Revocación del NIF

As a general rule, anyone who is going to carry out transactions with tax implications must have a NIF (TIN/Tax Identification Number), except for certain exceptions provided for in Royal Decree 1065/2007. This can be obtained either at the request of the interested party, by filing the corresponding census declaration of registration in the Census of Taxpayers or assigned ex officio by the Tax Administration.

However, there may be certain situations in which the Tax Administration will not hesitate to revoke the NIF ex officio, leaving taxpayers totally inoperative. Situations which, given the effects they have, especially for companies and professionals, should be avoided at all costs.

In which cases can the Tax Agency revoke the NIF (TIN)?

There are different situations in which the Treasury may revoke the NIF assigned to taxpayers, which are set out in Royal Decree 1065/2007, including the following:

  • When an entity is declared bankrupt because it is totally insolvent with respect to its debts to the AEAT.
  • When an entity has not filed corporate income tax self-assessments for 3 consecutive tax periods.
  • When for a period of more than 1 year and after having made at least 3 notification attempts, it has been impossible for the AEAT to notify the taxpayer at his or her tax domicile.
  • That the AEAT has been notified, by means of the census declarations of registration or modification in the Census of Entrepreneurs, Professionals and Withholders, of the development of non-existent economic activities.
  • The company has been set up by one or more partners without having started the economic activity or the preparatory acts for the effective exercise of the same within a period of 3 months from the application for the NIF (TIN), unless the impossibility of carrying out such acts within the aforementioned period can be accredited.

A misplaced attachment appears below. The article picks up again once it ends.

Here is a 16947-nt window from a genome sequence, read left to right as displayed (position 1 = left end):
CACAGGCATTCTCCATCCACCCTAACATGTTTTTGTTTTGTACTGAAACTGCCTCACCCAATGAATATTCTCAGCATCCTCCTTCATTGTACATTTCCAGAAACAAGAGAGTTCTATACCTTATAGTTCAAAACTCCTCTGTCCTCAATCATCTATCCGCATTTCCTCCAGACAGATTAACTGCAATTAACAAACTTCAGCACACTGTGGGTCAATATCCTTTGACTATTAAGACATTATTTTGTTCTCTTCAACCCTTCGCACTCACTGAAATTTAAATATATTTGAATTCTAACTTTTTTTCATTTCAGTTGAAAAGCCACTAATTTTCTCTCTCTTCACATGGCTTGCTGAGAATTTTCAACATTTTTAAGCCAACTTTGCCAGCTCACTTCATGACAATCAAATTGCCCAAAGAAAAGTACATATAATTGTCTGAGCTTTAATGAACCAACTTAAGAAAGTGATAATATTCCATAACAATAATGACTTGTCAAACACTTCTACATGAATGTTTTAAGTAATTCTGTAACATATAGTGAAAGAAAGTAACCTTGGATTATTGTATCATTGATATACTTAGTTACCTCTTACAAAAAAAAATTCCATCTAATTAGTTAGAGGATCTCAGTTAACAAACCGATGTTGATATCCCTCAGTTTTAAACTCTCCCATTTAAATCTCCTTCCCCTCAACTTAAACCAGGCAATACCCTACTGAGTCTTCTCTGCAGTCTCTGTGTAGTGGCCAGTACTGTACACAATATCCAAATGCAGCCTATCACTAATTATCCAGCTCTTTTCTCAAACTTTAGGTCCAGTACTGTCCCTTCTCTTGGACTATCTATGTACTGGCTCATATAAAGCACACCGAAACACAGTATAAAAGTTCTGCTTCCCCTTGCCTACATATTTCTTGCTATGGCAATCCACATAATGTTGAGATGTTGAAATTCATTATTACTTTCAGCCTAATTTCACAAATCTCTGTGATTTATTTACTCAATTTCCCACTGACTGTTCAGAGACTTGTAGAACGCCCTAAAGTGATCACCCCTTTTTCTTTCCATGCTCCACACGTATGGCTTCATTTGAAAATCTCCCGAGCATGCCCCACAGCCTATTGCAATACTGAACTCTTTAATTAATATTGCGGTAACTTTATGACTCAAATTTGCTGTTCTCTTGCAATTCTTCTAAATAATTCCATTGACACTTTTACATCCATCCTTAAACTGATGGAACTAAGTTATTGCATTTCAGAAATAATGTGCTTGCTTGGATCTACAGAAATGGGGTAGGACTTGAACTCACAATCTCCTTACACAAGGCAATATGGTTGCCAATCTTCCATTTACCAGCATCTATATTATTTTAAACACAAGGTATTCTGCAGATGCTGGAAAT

• When the development of economic activities, administrative management or the management of the taxpayer’s business at an apparent or false address is reported, without the taxpayer having been able to justify the carrying out of such activities at a different address.
  • When the obligation to deposit the annual accounts with the Commercial Registry for 4 consecutive financial years is not complied with.

How does the revocation of the NIF (TIN) affect taxpayers?

First of all, it should be noted that the AEAT cannot revoke a taxpayer’s NIF (TIN) automatically, but must first have notified the taxpayer of the reasons for the revocation and must have given him/her a period of 10 working days to argue against the revocation (unless the revocation agreement is included in the proposed resolution issued in a census rectification procedure).

However, with regard to the consequences of the dreaded revocation of the NIF (TIN), once it has been published in the BOE and notified to the taxpayer, they can be briefly summarised as follows:

  • It determines deregistration from the Register of Intra-Community Operators (ROI) and the Monthly Return Register (REDEME), among others.
  • It prevents the taxpayer from making entries in the relevant public register.
  • It makes it impossible to debit or credit bank accounts or deposits opened with the various credit institutions.
  • It makes it impossible to issue the taxpayer with a certificate of being up to date with his tax obligations.

Can the NIF be rehabilitated and how can this be done?

Of course. The revocation of the NIF (TIN) is not irreversible. However, in order for it to be revoked, the reasons for the revocation must have disappeared.

In addition, it is the taxpayer who must apply to the Tax Administration for the NIF (TIN) to be reinstated, providing all the documentation that proves that it will continue to carry out a real and lawful economic activity, that it has a real corporate purpose and that its tax domicile corresponds to the place where its administrative management and the management of its business is effectively centralised.

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